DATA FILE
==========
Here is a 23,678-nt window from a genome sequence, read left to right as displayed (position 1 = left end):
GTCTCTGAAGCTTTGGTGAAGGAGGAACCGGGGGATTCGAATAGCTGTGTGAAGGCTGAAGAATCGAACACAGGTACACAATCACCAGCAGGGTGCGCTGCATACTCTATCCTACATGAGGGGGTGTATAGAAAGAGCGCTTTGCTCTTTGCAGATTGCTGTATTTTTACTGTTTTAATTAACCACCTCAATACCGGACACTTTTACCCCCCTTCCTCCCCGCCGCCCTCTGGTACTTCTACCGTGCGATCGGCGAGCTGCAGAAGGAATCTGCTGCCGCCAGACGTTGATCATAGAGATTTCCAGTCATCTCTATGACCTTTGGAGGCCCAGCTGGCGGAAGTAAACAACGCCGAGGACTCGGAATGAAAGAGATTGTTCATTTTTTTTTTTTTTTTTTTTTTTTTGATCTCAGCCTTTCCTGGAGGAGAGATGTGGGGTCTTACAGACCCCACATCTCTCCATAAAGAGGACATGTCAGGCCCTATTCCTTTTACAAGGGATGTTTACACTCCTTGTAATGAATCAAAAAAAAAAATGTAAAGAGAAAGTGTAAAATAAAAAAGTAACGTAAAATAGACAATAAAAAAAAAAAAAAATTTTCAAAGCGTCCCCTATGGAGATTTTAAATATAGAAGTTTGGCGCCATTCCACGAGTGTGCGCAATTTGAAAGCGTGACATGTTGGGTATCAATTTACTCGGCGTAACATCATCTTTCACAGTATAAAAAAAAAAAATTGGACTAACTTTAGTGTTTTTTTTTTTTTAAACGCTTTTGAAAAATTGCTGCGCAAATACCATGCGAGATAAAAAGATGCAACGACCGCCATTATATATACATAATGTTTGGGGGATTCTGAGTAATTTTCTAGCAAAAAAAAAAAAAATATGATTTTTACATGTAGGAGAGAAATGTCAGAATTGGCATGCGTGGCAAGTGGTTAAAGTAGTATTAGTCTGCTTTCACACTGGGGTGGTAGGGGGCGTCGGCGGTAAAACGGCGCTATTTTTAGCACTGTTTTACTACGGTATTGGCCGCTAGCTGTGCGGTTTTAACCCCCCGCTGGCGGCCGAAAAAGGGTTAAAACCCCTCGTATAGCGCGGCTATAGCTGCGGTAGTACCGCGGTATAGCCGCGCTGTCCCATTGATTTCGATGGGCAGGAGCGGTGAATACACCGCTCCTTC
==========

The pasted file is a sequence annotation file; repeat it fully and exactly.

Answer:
Here is a 23,678-nt window from a genome sequence, read left to right as displayed (position 1 = left end):
GTCTCTGAAGCTTTGGTGAAGGAGGAACCGGGGGATTCGAATAGCTGTGTGAAGGCTGAAGAATCGAACACAGGTACACAATCACCAGCAGGGTGCGCTGCATACTCTATCCTACATGAGGGGGTGTATAGAAAGAGCGCTTTGCTCTTTGCAGATTGCTGTATTTTTACTGTTTTAATTAACCACCTCAATACCGGACACTTTTACCCCCCTTCCTCCCCGCCGCCCTCTGGTACTTCTACCGTGCGATCGGCGAGCTGCAGAAGGAATCTGCTGCCGCCAGACGTTGATCATAGAGATTTCCAGTCATCTCTATGACCTTTGGAGGCCCAGCTGGCGGAAGTAAACAACGCCGAGGACTCGGAATGAAAGAGATTGTTCATTTTTTTTTTTTTTTTTTTTTTTTTGATCTCAGCCTTTCCTGGAGGAGAGATGTGGGGTCTTACAGACCCCACATCTCTCCATAAAGAGGACATGTCAGGCCCTATTCCTTTTACAAGGGATGTTTACACTCCTTGTAATGAATCAAAAAAAAAAATGTAAAGAGAAAGTGTAAAATAAAAAAGTAACGTAAAATAGACAATAAAAAAAAAAAAAAATTTTCAAAGCGTCCCCTATGGAGATTTTAAATATAGAAGTTTGGCGCCATTCCACGAGTGTGCGCAATTTGAAAGCGTGACATGTTGGGTATCAATTTACTCGGCGTAACATCATCTTTCACAGTATAAAAAAAAAAAATTGGACTAACTTTAGTGTTTTTTTTTTTTTAAACGCTTTTGAAAAATTGCTGCGCAAATACCATGCGAGATAAAAAGATGCAACGACCGCCATTATATATACATAATGTTTGGGGGATTCTGAGTAATTTTCTAGCAAAAAAAAAAAAAATATGATTTTTACATGTAGGAGAGAAATGTCAGAATTGGCATGCGTGGCAAGTGGTTAAAGTAGTATTAGTCTGCTTTCACACTGGGGTGGTAGGGGGCGTCGGCGGTAAAACGGCGCTATTTTTAGCACTGTTTTACTACGGTATTGGCCGCTAGCTGTGCGGTTTTAACCCCCCGCTGGCGGCCGAAAAAGGGTTAAAACCCCTCGTATAGCGCGGCTATAGCTGCGGTAGTACCGCGGTATAGCCGCGCTGTCCCATTGATTTCGATGGGCAGGAGCGGTGAATACACCGCTCCTTC